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19 Nov 2002 : Column 511—continued

Ms Gisela Stuart (Birmingham, Edgbaston): I welcome my right hon. Friend's announcement of a review of the law on prostitution and, in particular, his recognition that prostitution affects neighbourhoods as well. Will he consider measures to deal with kerb-crawlers, who cause a problem in my constituency? Such measures might include the imposition of penalty points on driving licences and the possibility of impounding vehicles. In our experience, both kerb-crawlers and prostitution on the streets can be dealt with very effectively.

Mr. Blunkett: The existing changes to the Act have strengthened our powers in relation to arrest. Fixed-penalty notices are a good idea, and it is important to concentrate not just on the women involved but on those who seek them out; but the real criminals in prostitution are the organised gangs behind it—people who capture young women in particular by enticing them into addiction to class A drugs, and the pimps who then use them not only to feed their own habits but to sustain themselves in the manner to which they have become accustomed. Unless we tackle that organised mafia criminality, rather than merely concentrating on the individuals involved, we shall have missed the point.

Mr. Ian Taylor (Esher and Walton): The Home Secretary may know that in my constituency live the families of the murdered girls Sarah Payne and Milly Dowler. I know that he has said he will listen to the Dowlers, as his predecessor listened to the Paynes. I am against naming and shaming, but will the Home Secretary confirm that his proposals will lead to indeterminate sentencing for sex offenders, with no premature release, and to much tighter arrangements to monitor offenders after their release if they have previously received treatment?

During their inquiries into the Milly Dowler case, the Surrey police found many people who had never been on a sex offenders register but probably ought to have been. The danger to individuals in the community exists, however tight the law is. Will the Home Secretary give some support to the AMBER—American missing broadcast emergency response—system, which at least gives the police a mechanism for conveying information to the public? It is possible that, during the first critical hours after an abduction, someone will notice something that will help the police.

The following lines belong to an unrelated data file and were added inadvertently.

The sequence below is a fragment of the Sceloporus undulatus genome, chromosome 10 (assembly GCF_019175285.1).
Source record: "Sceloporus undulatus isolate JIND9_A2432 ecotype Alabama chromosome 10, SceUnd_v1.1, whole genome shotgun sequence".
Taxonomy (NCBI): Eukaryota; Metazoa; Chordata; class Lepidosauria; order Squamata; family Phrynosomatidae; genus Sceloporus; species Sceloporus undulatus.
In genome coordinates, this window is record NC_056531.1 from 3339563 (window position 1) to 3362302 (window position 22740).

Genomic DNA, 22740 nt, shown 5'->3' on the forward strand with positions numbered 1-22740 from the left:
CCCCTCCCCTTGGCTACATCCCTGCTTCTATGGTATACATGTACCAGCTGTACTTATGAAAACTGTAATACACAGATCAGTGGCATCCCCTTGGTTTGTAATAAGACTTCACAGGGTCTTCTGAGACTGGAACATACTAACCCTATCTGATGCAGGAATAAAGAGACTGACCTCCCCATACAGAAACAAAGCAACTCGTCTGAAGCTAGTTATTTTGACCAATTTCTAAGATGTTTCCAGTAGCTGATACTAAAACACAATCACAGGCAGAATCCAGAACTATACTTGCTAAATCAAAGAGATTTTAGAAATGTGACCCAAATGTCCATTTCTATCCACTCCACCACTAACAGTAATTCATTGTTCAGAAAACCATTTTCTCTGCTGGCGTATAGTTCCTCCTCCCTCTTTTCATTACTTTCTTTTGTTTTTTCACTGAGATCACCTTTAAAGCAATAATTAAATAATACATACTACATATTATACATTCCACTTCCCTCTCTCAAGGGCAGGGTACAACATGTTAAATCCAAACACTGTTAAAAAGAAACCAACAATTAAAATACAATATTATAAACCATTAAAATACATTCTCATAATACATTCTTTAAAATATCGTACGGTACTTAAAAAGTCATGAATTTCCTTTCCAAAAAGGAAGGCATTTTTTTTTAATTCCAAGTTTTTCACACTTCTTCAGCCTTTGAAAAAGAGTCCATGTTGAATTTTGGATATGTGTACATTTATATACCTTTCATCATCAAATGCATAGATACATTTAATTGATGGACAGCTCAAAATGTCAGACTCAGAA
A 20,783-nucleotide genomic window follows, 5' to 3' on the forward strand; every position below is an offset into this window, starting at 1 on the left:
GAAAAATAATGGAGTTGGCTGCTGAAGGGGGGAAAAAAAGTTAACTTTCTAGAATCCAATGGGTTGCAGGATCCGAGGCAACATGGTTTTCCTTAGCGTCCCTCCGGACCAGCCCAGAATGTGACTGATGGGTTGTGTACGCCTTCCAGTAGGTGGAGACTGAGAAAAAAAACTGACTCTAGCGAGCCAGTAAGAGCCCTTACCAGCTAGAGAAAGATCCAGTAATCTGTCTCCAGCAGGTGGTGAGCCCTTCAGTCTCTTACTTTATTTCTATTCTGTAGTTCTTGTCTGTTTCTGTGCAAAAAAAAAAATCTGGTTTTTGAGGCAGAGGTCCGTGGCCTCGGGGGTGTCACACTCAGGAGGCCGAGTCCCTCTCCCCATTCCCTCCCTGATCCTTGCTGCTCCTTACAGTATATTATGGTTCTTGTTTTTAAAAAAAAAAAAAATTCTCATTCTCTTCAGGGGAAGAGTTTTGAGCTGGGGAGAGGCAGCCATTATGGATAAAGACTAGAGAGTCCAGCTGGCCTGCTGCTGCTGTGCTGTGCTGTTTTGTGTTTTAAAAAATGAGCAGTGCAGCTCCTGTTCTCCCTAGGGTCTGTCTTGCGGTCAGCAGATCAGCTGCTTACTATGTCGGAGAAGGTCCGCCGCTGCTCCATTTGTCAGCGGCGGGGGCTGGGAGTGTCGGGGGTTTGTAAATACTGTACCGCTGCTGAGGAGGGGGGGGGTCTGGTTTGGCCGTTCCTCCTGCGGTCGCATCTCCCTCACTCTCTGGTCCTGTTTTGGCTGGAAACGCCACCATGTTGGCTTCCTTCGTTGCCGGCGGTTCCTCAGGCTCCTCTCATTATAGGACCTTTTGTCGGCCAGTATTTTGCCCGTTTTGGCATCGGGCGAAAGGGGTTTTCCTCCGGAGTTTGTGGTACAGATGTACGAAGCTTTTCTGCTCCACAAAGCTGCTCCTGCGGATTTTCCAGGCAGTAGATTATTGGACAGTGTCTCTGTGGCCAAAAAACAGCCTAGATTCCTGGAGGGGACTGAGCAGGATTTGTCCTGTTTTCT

Mr. Blunkett: I thank the hon. Gentleman. I have met Sara Payne twice and Michael Payne once, and I got in touch with the Dowler family after the tragedy. I am prepared not only to continue to listen to them but to respond in the way in which the hon. Gentleman requests. Within days, we will publish the criminal justice Bill, which will include proposals on indeterminate sentences, substantial strengthening of monitoring and registration requirements. I or one of my Ministers will be happy to talk to him personally about the Bill as soon as it is published.

I am prepared to look at the AMBER alert. I pay tribute to the shadow Home Secretary, the right hon. Member for West Dorset (Mr. Letwin). I made remarks earlier about plagiarism. Where there is good evidence, and where we need to pick people up, I am happy to

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plagiarise his suggestion that we use more upfront methods of communication across the country, including public screens, to warn people. We should share those ideas, because it makes Parliament a much more worthwhile place. Even with the present state of the Opposition, all of us have to bear it in mind that at some point the electorate will have had enough of us.

Julie Morgan (Cardiff, North): I welcome my right hon. Friend's statement, but will he look again at the issue of anonymity for defendants in rape cases, especially those involving rape within marriage? Many women hesitate before taking cases to court not only because a tiny percentage of defendants are convicted but because of the problems of publicity for them and their families.

Mr. Blunkett: The person making the allegation of rape is protected. My hon. Friend asks about the anonymity of the accused person. The difficulty for us and for the House is how we distinguish between rape and other very serious offences—for example, murder—and the damage that is done to the character of an individual who is accused but found not guilty.

I am prepared to continue to listen because this is a serious issue. We have been through it once before, and for every opinion in one direction there are several in the other: there is no clever, easy answer. There is certainly no political divide on the matter.